The Board rejected this approach as “not an acceptable methodology in determining market value of a parcel.” The Board reasoned: “Allocations for land and improvements on a parcel has merit, but to separate, fragmentize and allocate sections of a large parcel upon which portions of the improvements stand, such as giving a higher or lower value to that portion of land that the one story building stands upon and another value to that portion of the land that two stories of the building stands upon, as offered by the applicant in its component and discount approach, is in the judgment of the Board lacking in merit and unwarranted.”
We agree with the Board's characterization of such a “component value” approach as not being an acceptable methodology. No applicable authority has been cited, nor have we found any authority to support such a valuation method, which defies common sense and is not practical or feasible. We therefore conclude the Board did not err in applying a uniform value per square foot standard in assessing the property.
III. Substantial Evidence Supports the Finding that the Restrictions had a Demonstrably Minimal Effect on Value
At the hearing the Board had before it evidence of comparable sales from both the assessor and MDC. The assessor's appraiser, Arturo Cuevos (Cuevos), based his opinion of the value of the property at $49,092,173 by comparison of three comparable sales properties. J. Pearce Cashman (Cashman), one of MDC's experts, based his opinion of the property's value at $22,935,000 on eight comparable sales set forth in an appraisal conducted by Laventhol & Horwarth. MDC's other expert, Ronald L. Buss (Buss), valued the property at $22,450,000 based on five comparable sales in an appraisal conducted by Landaur. The property located at Carson and Paramount in Lakewood, which consisted of 18.02 acres and was sold in February 1981, for $6,279,000, or $8.00 per square foot, was chosen as a comparable sale property by all three appraisers.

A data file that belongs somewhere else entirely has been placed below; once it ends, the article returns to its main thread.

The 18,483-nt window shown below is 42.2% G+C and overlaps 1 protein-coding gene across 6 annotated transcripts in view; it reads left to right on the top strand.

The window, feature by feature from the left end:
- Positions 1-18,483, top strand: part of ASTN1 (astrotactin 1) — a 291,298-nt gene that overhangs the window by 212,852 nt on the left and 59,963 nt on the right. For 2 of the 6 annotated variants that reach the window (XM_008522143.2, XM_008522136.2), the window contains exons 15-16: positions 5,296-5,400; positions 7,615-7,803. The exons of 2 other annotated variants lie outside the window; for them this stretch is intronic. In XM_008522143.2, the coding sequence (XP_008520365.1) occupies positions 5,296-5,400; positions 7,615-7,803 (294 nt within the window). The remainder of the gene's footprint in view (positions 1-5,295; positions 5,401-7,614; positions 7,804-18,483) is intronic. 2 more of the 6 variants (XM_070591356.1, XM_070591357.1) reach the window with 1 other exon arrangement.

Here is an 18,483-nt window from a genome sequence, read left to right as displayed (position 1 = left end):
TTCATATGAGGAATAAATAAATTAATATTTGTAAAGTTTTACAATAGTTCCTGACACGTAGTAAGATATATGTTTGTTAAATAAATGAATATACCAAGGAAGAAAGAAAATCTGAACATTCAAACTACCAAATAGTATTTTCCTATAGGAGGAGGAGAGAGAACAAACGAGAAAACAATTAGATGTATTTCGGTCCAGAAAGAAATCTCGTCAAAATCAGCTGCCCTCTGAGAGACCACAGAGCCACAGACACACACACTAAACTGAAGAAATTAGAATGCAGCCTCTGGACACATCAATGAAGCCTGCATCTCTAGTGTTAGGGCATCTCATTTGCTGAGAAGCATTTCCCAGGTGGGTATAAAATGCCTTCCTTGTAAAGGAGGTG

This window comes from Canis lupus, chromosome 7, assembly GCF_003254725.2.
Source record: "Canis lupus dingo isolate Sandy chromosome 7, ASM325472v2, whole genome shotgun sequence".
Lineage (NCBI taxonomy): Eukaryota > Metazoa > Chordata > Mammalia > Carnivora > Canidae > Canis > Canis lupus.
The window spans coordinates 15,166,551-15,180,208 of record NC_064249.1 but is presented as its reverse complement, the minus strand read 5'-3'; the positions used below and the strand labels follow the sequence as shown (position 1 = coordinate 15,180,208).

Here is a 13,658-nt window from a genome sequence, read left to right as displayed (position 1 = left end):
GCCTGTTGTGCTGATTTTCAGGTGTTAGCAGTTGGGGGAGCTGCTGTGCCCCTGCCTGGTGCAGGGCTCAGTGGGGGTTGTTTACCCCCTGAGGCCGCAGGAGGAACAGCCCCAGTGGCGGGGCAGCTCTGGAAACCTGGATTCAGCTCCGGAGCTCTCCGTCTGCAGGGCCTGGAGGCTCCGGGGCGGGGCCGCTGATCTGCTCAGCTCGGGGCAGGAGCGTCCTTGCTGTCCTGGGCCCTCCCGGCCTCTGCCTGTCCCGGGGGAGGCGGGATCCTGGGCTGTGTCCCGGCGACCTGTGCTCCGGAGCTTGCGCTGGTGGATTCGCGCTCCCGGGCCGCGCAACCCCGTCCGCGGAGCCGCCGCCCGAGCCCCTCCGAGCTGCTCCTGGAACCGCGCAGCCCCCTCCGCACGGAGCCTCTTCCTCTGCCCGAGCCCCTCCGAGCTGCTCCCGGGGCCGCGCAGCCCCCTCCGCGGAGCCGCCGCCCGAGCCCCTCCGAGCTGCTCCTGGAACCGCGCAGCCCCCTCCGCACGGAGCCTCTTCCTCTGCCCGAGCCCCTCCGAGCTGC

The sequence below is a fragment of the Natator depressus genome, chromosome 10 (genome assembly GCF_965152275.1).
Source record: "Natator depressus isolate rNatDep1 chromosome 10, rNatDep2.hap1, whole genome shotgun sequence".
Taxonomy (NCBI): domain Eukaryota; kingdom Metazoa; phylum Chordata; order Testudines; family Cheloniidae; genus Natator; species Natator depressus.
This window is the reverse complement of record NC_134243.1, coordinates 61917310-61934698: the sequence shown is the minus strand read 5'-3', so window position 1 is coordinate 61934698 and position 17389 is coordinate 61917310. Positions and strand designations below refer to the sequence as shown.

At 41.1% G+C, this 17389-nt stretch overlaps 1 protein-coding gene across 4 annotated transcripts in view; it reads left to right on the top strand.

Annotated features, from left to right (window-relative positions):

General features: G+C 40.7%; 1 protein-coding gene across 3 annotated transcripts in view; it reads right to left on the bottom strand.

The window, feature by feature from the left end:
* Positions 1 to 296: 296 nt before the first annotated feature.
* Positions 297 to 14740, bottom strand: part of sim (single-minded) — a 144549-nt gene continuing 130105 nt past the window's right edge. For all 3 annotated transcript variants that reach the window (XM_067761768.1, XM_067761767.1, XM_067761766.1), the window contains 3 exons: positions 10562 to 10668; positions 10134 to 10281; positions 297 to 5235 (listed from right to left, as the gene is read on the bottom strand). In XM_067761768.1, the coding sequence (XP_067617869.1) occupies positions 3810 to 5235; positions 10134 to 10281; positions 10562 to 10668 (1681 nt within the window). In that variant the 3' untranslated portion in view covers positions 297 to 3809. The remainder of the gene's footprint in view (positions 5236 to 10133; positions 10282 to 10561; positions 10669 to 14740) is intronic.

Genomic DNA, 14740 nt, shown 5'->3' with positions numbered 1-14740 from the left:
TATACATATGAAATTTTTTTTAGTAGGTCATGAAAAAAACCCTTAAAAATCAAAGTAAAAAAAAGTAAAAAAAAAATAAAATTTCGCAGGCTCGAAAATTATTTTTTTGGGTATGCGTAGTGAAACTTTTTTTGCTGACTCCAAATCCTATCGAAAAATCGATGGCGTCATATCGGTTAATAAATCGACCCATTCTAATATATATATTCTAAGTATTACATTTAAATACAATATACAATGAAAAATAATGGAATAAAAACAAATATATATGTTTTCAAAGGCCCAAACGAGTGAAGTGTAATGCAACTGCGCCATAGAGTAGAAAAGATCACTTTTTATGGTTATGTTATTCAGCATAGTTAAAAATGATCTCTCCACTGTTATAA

The disparity in value placed on the property by the appraisers is the result of how each appraiser took into account the restrictions on the subject property and the choice of the properties identified as comparable sales. Both of MDC's appraisers made adjustments in the value of the property based on the restrictions on the property. The Board, on the other hand, did not consider the restrictions in placing a value on the property.
From our review of the record we find ample evidence to support the Board's finding that the restrictions on the property had a demonstrably minimal effect on the value, and thus, should not be considered in its valuation of the property.
It is undisputed, for instance, that there is no reasonable probability that residential housing could be built on the Conant East parcel. Accordingly, the building height restriction of 30 feet on single-family residences has no impact on the value of the property. The fact that Conant East is utilized solely for employee parking does not per se constitute a factor affecting the value of the property in a negative way. No evidence was presented to show whether and how such use of Conant East either added or detracted from its value. Cashman, MDC's own expert, conceded that the highest and best use of Conant East is to continue its use for parking. Buss, MDC's other expert, conceded that the highest and best use of Conant West was for aviation, manufacturing and related uses, which could include parking.
Cashman, further conceded that the deed restrictions, e.g., limiting use of the property to aircraft-related manufacturing and related modification and support activities, had a minimal effect on the property's value except the height restrictions.
We agree with the Board's determination that the height restrictions imposed by the deed, as well as by zoning, have a demonstrably minimal effect on the value of the property. These height restrictions are imposed for the most part, to ensure safety of the public with respect to the operation of aircraft over the property, which is adjacent to the Long Beach Airport. Such restrictions constitute a trade-off when viewed in conjunction with the property's best and highest use, i.e., aviation industry purposes.
The judgment is reversed. Appellants to recover costs on appeal.